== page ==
Ohio is emerging as a global center of research in a branch of physics that’s stymied scientists for decades. It’s called Terahertz radiation, a band of light waves with potential uses that range from detecting cancer to uncovering art forgeries. One Cleveland company has recently had a breakthrough in one of technology’s final frontiers.
Fulfilling a sci-fi dream
For those familiar with the original Star Trek series, the distinctive buzz of the tricorder is unmistakable. Spock or McCoy could point it at any object, and instantly know its chemical makeup, see hidden objects, or diagnose diseases.
A replica tricorder sits in the office of Teraphysics founder and president Jerry Mearini. As a fan of all things retro, and as a physicist and entrepreneur, Mearini was inspired by the tricorder's pretend powers.
He says when his company started working on Terahertz devices, "the first thing that came to my mind is, we’re building the world’s first Star Trek Tricorder.”
He says it may not be science fiction much longer, and while Teraphysics is not building the tricorder itself, they’re "building the engine that drives it.”
The engine is a credit-card sized, high-power Terahertz generator—technology that’s eluded scientists since the 1960’s.
The Terahertz gap
Light is a spectrum. On one end you have high-energy, high-frequency X-rays; on the other end, low frequency radio waves – like the ones your car antenna’s capturing right now. In the middle of the spectrum is visible light that you see all around you.
People have made use of practically every part of that spectrum in one way or another, except the Terahertz frequencies.
T-rays, as they’re called, fall between the heavily utilized wavelengths of infrared radiation—think night vision goggles, and microwaves, think… ovens, or advanced radar.
But the equally promising Terahertz range has up until now been relatively inaccessible through existing technologies.
He says the Terahertz gap was filled 50 years ago when he and colleagues used Terahertz detectors to see into interstellar space, "but," he says, "it is the spectral region that’s had the least attention.”
De Lucia says the elusive spectral region is virgin territory, “simply because it’s not been worked on much as a function of time. And part of the reason for that is that it’s been difficult and expensive to build sources.”
And De Lucia says the practical, portable Terahertz source that Jerry Mearini is about to show me is a significant jump forward.
A powerful, portable Terahertz source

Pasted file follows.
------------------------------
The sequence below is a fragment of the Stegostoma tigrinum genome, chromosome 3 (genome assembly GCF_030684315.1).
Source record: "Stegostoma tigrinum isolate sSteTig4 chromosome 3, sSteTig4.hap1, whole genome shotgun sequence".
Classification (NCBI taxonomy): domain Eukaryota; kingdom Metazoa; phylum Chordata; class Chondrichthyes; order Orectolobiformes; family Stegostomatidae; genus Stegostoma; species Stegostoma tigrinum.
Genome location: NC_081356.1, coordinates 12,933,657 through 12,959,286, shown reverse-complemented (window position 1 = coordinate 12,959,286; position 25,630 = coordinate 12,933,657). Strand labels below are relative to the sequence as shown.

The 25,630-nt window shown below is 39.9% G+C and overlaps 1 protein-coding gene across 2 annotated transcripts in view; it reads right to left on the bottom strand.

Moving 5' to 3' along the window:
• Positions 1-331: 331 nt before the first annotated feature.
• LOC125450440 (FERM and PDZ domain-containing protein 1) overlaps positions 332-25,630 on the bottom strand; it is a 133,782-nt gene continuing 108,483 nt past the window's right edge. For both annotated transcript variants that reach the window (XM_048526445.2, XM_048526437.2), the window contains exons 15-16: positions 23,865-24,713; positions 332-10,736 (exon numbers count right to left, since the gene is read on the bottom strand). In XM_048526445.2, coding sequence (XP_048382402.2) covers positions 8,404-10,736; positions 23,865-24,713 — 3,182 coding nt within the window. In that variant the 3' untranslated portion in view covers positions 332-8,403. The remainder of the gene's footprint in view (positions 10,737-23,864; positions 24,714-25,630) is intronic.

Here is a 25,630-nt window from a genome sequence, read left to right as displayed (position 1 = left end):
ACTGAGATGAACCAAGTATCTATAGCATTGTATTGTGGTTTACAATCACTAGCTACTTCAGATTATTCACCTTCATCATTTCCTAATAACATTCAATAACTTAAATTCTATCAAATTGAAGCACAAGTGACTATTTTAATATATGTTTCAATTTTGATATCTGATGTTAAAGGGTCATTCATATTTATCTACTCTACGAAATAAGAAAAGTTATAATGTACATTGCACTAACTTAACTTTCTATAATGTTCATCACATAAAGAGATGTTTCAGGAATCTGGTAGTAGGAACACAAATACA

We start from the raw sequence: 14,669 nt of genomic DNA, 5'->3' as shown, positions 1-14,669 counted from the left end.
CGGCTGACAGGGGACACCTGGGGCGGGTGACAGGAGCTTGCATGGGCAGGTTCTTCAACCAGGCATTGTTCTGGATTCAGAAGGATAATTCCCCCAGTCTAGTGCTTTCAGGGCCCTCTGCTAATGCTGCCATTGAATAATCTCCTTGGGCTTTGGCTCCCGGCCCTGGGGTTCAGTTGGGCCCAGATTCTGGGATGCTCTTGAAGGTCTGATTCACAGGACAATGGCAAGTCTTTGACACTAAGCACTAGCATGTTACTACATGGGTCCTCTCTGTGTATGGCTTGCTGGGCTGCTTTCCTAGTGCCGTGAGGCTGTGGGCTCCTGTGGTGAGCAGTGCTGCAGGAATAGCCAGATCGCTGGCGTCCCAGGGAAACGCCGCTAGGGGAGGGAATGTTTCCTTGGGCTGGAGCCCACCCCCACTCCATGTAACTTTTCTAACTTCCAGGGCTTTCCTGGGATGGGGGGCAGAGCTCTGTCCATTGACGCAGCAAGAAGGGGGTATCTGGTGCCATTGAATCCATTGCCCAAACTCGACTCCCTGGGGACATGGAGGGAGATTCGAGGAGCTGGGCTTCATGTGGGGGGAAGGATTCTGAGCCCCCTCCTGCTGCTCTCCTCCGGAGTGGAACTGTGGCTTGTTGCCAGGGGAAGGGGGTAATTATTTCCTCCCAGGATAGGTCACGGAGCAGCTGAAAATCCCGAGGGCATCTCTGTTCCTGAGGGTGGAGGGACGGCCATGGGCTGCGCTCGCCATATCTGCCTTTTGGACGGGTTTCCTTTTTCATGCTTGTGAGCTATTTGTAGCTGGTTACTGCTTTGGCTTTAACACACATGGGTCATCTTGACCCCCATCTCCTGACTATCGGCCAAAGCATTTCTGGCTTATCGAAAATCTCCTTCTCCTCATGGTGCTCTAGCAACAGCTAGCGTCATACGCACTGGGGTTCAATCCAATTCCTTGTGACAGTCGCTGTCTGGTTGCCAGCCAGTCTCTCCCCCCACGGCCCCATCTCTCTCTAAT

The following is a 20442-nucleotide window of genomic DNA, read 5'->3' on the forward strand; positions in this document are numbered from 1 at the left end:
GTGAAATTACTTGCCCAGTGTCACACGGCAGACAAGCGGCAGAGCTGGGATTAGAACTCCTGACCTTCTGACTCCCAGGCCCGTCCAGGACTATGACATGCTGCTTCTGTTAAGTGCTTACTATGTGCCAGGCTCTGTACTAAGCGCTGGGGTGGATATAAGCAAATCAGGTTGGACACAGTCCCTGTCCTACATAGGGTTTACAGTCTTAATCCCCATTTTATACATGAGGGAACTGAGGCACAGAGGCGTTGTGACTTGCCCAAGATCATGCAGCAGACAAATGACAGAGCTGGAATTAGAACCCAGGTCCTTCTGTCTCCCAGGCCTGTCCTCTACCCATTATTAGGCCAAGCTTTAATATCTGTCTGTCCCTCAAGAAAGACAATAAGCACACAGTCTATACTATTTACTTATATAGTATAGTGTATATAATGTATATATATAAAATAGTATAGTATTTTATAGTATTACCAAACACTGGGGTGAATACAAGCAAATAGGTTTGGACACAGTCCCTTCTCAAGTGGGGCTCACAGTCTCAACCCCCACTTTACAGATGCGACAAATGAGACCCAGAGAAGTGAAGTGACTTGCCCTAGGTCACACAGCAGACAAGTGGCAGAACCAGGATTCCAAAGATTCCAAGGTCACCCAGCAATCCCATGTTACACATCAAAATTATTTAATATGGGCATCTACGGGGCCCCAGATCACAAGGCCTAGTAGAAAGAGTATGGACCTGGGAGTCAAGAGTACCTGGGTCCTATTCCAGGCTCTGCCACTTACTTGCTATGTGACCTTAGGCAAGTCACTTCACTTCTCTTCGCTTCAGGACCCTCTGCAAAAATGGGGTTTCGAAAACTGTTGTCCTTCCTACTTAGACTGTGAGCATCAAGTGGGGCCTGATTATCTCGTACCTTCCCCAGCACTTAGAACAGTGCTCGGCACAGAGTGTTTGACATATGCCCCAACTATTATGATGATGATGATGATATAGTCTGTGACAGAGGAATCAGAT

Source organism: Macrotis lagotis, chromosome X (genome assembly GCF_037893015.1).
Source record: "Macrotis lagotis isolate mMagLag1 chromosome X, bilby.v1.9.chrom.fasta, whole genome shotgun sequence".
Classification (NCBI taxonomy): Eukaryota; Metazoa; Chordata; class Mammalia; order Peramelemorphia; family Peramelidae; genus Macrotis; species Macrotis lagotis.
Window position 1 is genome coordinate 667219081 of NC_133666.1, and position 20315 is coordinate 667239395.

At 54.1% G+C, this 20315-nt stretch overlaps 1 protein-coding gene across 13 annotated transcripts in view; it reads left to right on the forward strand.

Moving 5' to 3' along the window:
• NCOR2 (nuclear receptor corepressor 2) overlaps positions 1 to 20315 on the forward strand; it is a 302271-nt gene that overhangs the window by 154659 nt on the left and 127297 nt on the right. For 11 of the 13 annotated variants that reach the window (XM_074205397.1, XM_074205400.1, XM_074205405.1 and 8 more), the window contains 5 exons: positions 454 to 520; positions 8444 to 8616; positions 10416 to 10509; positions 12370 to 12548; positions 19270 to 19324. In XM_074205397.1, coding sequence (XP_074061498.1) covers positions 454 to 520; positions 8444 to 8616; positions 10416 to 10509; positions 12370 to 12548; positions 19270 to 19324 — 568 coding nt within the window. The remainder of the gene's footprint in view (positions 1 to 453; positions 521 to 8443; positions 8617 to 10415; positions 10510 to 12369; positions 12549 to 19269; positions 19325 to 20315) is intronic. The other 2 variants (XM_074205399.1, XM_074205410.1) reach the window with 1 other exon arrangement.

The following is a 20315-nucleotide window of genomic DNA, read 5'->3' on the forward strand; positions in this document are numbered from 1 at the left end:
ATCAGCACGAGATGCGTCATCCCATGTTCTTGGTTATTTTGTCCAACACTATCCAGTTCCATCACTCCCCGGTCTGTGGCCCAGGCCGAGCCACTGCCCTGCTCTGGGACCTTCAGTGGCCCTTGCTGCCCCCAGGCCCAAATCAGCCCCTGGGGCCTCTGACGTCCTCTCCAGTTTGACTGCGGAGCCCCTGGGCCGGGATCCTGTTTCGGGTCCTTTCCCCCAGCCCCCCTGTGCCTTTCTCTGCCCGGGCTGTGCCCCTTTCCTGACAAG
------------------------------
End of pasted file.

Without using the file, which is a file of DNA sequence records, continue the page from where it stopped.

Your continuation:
Mearini brings a small section of an intricately inscribed slab of metal into focus under a microscope.
He points to, "a perfectly fabricated gold helix sitting on a very thin diamond sheet.”
The oscillator is half as wide as a human hair. Mearini says the tiny gold and diamond Terahertz generator is based on decades-old technology married to today’s nano-fabrication techniques.
He says it’s a vacuum tube, "but a very modern day vacuum tube." Mearini says the underlying concept is, "not unlike the glass vacuum tubes that are in my guitar amp at home, just a much cooler one.”
It took Mearini and his team 10 years of long nights to get it to work, an event they quietly celebrated by cracking open a bottle of 25 year-old Macallan Scotch.
Teraphysics announced the breakthrough last month.
Elliott Brown, an expert in Terahertz technology at Wright State University in Dayton, describes the new device as, "a paradigm shift.”
Brown says, "it would enable a whole class of new experiments that have not been conducted to date, or have not been conducted well to date, because of the lack of power in that frequency region.”
Brown sees enormous potential for the Teraphysics’ device especially in biomedical imaging. In his lab, he uses T-rays to detect skin cancer, to diagnose burns, and to analyze DNA.
Science fiction becomes science reality
At Teraphysics in Cleveland, Mearini sees the potential of his device to identify chemicals, even at a distance.
"The most interesting aspect of Terahertz," according to Mearini, "is that, in that frequency range, you can unambiguously identify molecular species, because most molecular species in that frequency range exhibit what we refer to as resonant signatures.”
The Terahertz spectrum can also ‘see’ through clothing and paper packaging. The technology is being tested with U.K. partner Teraview in next generation airport scanners to detect hidden objects, or even the chemical signature of bomb material.
T-rays are being used to link computer systems through high bandwidth wireless, also in secure communications, and data transfer.
Other uses include inspection of paint and coatings, even uncovering art forgeries.
Mearini says this unique area within the electro-magnetic spectrum, "shows so much promise for so many applications that have not really been tapped until now.”
The list of potential uses for Terahertz devices sounds like science fiction, but one Cleveland company, and researchers across Ohio, may soon make them a reality.
Jeff St. Clair is a reporter and host at WKSU and the creator of Exploradio.